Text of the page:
A week after his 57-state remark, Obama puts himself in the wrong city
(UPDATE: Video added below.)
The nightmare comes in different versions. You show up for the first day of class, but it's really the final exam. You're introduced to speak to a large audience and totally forget what you're supposed to say.
For a politician, especially one running as a uniter for president of these 57 United States, it's something else. And just now it happened up in South Dakota which is right next to Iowa, which means they are different states.
The Democratic frontrunner Sen. Barack Obama of another state, Illinois, had an enthusiastic double-barreled stump introduction from two local luminaries, former Sens. Tom Daschle and George McGovern, who was an equally enthusiastic supporter of Sen. Hillary Clinton until recently. But he changed his mind.
McGovern knows a little about presidential races, having once been the Democratic presidential candidate himself way back in 1972. He lost though.
Both South Dakotans lavished all sorts of praise on Obama, according to reporters present, including The Times Nicholas Riccardi. As the large, enthusiastic crowd of some 7,000 supporters roared and waved "We can do it" signs and Bruce Springsteen's "The Rising" blared, Obama bounded onto stage, grabbed the microphone and said, "Thank you, Sioux City!"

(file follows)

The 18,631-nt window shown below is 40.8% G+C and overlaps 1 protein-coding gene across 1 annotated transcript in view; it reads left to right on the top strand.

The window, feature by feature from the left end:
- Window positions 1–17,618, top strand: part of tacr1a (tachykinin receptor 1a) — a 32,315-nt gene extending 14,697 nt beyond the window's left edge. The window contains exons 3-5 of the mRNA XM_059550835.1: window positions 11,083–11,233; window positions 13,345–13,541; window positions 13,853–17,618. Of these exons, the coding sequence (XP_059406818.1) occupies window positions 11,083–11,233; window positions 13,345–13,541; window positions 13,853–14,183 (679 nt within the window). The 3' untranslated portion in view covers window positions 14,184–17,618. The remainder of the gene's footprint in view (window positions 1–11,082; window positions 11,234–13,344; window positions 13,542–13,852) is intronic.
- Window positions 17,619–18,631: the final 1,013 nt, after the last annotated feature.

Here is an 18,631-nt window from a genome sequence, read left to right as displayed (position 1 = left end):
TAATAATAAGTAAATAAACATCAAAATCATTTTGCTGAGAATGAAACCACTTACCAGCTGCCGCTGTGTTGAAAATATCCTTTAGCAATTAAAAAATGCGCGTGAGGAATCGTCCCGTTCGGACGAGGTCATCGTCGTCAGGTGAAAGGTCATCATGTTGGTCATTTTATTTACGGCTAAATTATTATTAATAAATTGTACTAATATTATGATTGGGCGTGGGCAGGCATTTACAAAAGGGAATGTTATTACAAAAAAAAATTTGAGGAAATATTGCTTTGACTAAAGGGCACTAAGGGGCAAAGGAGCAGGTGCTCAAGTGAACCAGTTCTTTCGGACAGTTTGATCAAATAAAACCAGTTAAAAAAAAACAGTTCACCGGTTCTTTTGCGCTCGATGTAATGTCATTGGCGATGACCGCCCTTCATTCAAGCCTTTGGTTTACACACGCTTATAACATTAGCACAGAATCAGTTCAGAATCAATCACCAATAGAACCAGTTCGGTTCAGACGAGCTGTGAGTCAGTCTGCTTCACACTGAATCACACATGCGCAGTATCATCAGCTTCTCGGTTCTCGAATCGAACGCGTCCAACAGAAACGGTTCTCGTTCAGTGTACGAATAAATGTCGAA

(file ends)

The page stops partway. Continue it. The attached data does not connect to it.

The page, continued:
Trouble is, Obama was in Sioux Falls.
So was the crowd, which suddenly fell silent. Where are those Southwest Airlines get-away flights when you need them?
"I'm sorry," Obama quickly caught himself. "Sioux Falls. I've been in Iowa too long." Now, that line may not go over too well in the Hawkeye State, which gave him his first big caucus win way back in January.
Obama went on to give yet another rousing stump speech, seeking support in the state's primary June 3, the last one along with Montana. The Dakota crowd was enthusiastic. And the freshman Illinois senator threw in several extra references to South Dakota for good measure.
On to who knows where now? More below.
And a hat tip to Cassy Fiano.
(UPDATE: In its story today on Obama's appearance and his geographic gaffe, the local newspaper's website, the ArgusLeader.com, made its own gaffe with the initial headline: "Obama starts speech with a gaff" )
— Andrew Malcolm